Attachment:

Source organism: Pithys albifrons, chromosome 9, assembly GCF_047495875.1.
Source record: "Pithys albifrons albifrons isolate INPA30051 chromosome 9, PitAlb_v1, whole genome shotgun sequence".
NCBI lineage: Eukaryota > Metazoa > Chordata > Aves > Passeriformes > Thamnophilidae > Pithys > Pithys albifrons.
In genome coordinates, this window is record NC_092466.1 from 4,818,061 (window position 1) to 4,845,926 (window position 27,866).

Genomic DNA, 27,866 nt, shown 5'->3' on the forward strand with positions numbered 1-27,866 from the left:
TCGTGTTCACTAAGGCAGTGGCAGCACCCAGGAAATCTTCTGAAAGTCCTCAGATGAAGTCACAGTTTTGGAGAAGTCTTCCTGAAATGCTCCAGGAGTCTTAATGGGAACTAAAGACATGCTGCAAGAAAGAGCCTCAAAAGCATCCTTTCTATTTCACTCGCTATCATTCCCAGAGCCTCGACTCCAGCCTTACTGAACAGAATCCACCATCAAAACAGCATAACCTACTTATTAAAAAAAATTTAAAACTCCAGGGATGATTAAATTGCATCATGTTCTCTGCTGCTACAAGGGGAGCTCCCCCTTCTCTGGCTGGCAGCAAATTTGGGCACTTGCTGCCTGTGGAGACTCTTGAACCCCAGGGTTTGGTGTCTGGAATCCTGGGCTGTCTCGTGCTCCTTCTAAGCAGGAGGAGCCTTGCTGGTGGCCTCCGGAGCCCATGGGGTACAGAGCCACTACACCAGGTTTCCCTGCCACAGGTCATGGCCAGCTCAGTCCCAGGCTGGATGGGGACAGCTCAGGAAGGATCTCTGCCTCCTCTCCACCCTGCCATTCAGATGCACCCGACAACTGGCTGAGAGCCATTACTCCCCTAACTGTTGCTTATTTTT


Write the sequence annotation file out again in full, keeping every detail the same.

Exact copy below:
Source organism: Pithys albifrons, chromosome 9, assembly GCF_047495875.1.
Source record: "Pithys albifrons albifrons isolate INPA30051 chromosome 9, PitAlb_v1, whole genome shotgun sequence".
NCBI lineage: Eukaryota > Metazoa > Chordata > Aves > Passeriformes > Thamnophilidae > Pithys > Pithys albifrons.
In genome coordinates, this window is record NC_092466.1 from 4,818,061 (window position 1) to 4,845,926 (window position 27,866).

Genomic DNA, 27,866 nt, shown 5'->3' on the forward strand with positions numbered 1-27,866 from the left:
TCGTGTTCACTAAGGCAGTGGCAGCACCCAGGAAATCTTCTGAAAGTCCTCAGATGAAGTCACAGTTTTGGAGAAGTCTTCCTGAAATGCTCCAGGAGTCTTAATGGGAACTAAAGACATGCTGCAAGAAAGAGCCTCAAAAGCATCCTTTCTATTTCACTCGCTATCATTCCCAGAGCCTCGACTCCAGCCTTACTGAACAGAATCCACCATCAAAACAGCATAACCTACTTATTAAAAAAAATTTAAAACTCCAGGGATGATTAAATTGCATCATGTTCTCTGCTGCTACAAGGGGAGCTCCCCCTTCTCTGGCTGGCAGCAAATTTGGGCACTTGCTGCCTGTGGAGACTCTTGAACCCCAGGGTTTGGTGTCTGGAATCCTGGGCTGTCTCGTGCTCCTTCTAAGCAGGAGGAGCCTTGCTGGTGGCCTCCGGAGCCCATGGGGTACAGAGCCACTACACCAGGTTTCCCTGCCACAGGTCATGGCCAGCTCAGTCCCAGGCTGGATGGGGACAGCTCAGGAAGGATCTCTGCCTCCTCTCCACCCTGCCATTCAGATGCACCCGACAACTGGCTGAGAGCCATTACTCCCCTAACTGTTGCTTATTTTT